How To Make Divorce Less Stressful
There are no two ways about it, going through a divorce can be a very stressful, emotional, and worrying time, and some of that anxiety can play out in other areas of your life; friendships, health, and in the workplace.
One way of mitigating the negative impact of the divorce process on your work responsibilities is to try to achieve an amicable divorce, communicating as openly and respectfully as possible to avoid a lot of the fallout commonly associated with marital breakdown.
How to handle things at work
Let your manager know what is going on.
Divorce is emotionally tough, and maintaining a high level of performance at work through the process can be really difficult, so if you are struggling a bit, it’s far better that people know why.
Hopefully, they will be empathetic and try to take some pressure off you whilst you work through the situation.
If you don’t feel that it is something your boss will be helpful with, you could consider speaking to the HR department instead and seeing what support they can offer.
Take time off work if necessary
If you feel it would be beneficial in the early days, use a few days of holiday entitlement (also known as annual leave) to have a little time off to ground yourself and come to terms with the situation.
Don’t be tempted to take too much time off, just enough to get over the initial shock if needed.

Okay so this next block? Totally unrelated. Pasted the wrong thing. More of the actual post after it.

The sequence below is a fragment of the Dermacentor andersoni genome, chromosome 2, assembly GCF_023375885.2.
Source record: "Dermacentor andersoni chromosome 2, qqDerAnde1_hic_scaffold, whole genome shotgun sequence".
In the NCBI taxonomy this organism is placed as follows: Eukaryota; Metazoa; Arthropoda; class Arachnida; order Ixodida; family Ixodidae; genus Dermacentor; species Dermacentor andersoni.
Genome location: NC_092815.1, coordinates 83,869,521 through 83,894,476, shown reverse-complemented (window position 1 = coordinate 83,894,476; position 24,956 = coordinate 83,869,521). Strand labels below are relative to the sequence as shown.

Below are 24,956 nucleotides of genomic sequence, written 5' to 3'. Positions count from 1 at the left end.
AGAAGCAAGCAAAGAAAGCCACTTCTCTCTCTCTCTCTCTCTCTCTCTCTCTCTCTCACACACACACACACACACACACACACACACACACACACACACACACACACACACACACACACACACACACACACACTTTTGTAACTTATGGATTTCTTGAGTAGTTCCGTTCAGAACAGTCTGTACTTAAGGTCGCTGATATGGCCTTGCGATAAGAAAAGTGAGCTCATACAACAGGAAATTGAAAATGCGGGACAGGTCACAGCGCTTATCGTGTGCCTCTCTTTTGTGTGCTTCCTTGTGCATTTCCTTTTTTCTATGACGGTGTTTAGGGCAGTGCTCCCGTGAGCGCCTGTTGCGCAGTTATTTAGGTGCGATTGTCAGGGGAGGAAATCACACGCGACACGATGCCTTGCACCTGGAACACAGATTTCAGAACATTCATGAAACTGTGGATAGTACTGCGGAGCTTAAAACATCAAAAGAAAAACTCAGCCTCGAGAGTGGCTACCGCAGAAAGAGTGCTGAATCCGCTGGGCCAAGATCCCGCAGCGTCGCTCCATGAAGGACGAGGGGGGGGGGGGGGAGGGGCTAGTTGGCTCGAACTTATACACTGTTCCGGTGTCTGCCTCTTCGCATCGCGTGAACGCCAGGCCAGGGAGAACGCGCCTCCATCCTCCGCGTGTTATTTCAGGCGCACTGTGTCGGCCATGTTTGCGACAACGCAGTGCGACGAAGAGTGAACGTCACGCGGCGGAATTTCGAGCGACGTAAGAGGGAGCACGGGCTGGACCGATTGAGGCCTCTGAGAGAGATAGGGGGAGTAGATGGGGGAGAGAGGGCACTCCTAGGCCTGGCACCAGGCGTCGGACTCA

Work can actually help to maintain routine and act as a useful distraction to personal problems so do whatever is the right thing for you.
Communicate with with your ex-spouse
Try to keep an open line of communication with your ex-spouse where possible, particularly if there are children involved.
An amicable divorce is far preferable to an acrimonious one for your emotional, mental and financial well-being.
If you do generally get along, be open with them about wanting to make it as easy for both of you as possible, and your willingness to be amenable.
If your sentiments are returned then this could be really beneficial for you both.
If the situation makes this eventuality impossible, consider finding support externally, for example, seeking the services of a counsellor, or someone else you can talk things over with.
Consider a no-fault divorce
Since April 2022, it has been possible to obtain a ‘no fault’ divorce in England and Wales, which allows couples to officially split without allocating blame to either party. This should help to encourage more amicable divorces to take place as the attribution of blame has often been cited as an unnecessary bone of contention and source of conflict when spouses officially separate.
Even if you do feel that there is some blame on one side, try to take time to consider how necessary it is to attribute that compared to securing a smoother, quicker and much less unpleasant divorce.
Take care of yourself
It’s easy to let a situation like divorce prevent you from looking after your own needs, particularly when it comes to taking time out to do things you enjoy, with people whose company you find comfort in.
Go for a walk, or run, meet with friends for coffee or lunch, take up a new recreational activity or read that book you’ve been meaning to read for the last year or so.
Getting divorced may represent the end of one chapter in your life, but it also signifies the beginning of another, so look for new, positive opportunities that may open other doors, and maybe even a new career, who knows?